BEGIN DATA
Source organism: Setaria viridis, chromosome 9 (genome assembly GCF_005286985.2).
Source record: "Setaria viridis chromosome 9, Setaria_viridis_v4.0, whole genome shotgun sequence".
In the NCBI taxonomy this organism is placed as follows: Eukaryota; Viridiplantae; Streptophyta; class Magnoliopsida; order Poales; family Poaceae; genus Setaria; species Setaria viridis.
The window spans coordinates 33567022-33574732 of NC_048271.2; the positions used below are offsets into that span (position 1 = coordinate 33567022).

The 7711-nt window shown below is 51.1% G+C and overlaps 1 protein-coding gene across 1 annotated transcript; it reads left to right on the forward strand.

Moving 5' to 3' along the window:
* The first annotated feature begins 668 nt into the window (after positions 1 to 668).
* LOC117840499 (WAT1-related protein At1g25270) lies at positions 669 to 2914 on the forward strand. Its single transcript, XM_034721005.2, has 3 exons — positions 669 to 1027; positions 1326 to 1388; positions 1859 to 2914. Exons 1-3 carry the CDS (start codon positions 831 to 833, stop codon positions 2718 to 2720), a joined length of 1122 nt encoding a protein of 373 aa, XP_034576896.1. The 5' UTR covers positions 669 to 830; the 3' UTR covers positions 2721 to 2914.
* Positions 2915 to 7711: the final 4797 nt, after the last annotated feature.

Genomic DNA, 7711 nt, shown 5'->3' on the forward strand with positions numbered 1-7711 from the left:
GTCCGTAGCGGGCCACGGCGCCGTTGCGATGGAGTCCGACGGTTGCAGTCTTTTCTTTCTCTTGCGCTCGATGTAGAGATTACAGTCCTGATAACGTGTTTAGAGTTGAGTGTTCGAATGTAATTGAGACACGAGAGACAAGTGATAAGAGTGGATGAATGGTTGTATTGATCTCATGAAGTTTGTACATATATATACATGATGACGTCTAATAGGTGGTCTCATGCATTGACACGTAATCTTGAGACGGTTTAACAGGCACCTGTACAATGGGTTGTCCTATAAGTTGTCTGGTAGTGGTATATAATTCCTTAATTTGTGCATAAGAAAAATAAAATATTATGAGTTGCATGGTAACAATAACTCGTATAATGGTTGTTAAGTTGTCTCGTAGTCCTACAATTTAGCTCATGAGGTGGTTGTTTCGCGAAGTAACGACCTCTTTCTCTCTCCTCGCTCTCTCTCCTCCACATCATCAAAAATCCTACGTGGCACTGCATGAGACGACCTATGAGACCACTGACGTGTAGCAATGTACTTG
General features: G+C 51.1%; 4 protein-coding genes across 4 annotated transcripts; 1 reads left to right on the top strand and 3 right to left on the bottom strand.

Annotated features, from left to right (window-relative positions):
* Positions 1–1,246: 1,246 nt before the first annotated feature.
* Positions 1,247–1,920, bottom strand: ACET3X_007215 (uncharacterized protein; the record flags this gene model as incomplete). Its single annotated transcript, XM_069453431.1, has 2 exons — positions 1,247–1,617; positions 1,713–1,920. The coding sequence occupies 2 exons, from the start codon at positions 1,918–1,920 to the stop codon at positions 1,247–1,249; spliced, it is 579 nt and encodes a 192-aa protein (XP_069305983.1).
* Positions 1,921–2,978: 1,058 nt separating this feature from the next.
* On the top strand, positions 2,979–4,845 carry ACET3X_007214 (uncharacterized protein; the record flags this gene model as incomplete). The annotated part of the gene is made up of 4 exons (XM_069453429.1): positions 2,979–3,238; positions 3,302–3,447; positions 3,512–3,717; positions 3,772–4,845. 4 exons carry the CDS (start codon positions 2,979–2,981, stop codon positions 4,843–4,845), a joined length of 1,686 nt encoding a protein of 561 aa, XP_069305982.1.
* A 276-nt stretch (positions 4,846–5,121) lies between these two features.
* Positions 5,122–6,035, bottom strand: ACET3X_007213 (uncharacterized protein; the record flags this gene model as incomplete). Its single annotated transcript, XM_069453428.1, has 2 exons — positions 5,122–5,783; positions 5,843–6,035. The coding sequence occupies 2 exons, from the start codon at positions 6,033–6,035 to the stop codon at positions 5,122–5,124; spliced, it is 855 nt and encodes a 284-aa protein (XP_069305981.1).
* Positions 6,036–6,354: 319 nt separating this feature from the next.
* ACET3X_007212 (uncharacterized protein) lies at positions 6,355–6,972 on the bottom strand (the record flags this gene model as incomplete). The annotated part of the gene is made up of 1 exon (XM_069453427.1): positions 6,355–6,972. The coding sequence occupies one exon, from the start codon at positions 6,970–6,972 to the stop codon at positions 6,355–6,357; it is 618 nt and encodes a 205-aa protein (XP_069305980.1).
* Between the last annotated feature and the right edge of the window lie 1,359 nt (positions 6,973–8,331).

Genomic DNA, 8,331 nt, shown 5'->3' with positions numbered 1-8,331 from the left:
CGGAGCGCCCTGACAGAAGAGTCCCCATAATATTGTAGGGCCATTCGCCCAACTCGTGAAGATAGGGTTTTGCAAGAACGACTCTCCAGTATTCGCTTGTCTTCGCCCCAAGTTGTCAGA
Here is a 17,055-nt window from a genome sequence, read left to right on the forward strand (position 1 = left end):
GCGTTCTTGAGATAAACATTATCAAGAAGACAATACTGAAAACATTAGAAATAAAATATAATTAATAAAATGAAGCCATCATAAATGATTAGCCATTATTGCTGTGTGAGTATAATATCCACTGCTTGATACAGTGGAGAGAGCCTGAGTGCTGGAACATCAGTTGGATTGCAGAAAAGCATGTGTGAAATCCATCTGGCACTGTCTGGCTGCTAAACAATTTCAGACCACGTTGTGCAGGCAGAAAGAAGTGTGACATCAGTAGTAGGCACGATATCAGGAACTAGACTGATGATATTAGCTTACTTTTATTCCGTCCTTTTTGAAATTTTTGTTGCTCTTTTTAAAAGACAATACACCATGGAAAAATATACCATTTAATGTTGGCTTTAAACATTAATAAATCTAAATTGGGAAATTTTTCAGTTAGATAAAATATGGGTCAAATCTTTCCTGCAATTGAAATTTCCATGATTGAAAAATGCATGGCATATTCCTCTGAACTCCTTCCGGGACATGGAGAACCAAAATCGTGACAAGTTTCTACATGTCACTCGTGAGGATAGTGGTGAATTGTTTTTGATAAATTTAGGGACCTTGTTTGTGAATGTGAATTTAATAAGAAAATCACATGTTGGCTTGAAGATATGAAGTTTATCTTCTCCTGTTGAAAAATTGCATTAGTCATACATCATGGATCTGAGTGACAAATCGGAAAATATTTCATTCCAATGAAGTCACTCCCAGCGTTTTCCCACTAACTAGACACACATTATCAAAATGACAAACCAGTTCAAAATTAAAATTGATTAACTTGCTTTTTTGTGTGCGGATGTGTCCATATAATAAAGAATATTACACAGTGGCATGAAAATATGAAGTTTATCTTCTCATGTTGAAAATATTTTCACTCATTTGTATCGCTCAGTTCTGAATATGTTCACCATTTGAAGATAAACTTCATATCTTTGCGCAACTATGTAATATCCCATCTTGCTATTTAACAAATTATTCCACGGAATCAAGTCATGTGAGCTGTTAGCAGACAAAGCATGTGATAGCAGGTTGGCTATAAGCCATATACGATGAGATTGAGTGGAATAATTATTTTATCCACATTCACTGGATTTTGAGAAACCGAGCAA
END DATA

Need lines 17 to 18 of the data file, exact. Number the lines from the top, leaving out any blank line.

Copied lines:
* On the top strand, positions 2,979–4,845 carry ACET3X_007214 (uncharacterized protein; the record flags this gene model as incomplete). The annotated part of the gene is made up of 4 exons (XM_069453429.1): positions 2,979–3,238; positions 3,302–3,447; positions 3,512–3,717; positions 3,772–4,845. 4 exons carry the CDS (start codon positions 2,979–2,981, stop codon positions 4,843–4,845), a joined length of 1,686 nt encoding a protein of 561 aa, XP_069305982.1.
* A 276-nt stretch (positions 4,846–5,121) lies between these two features.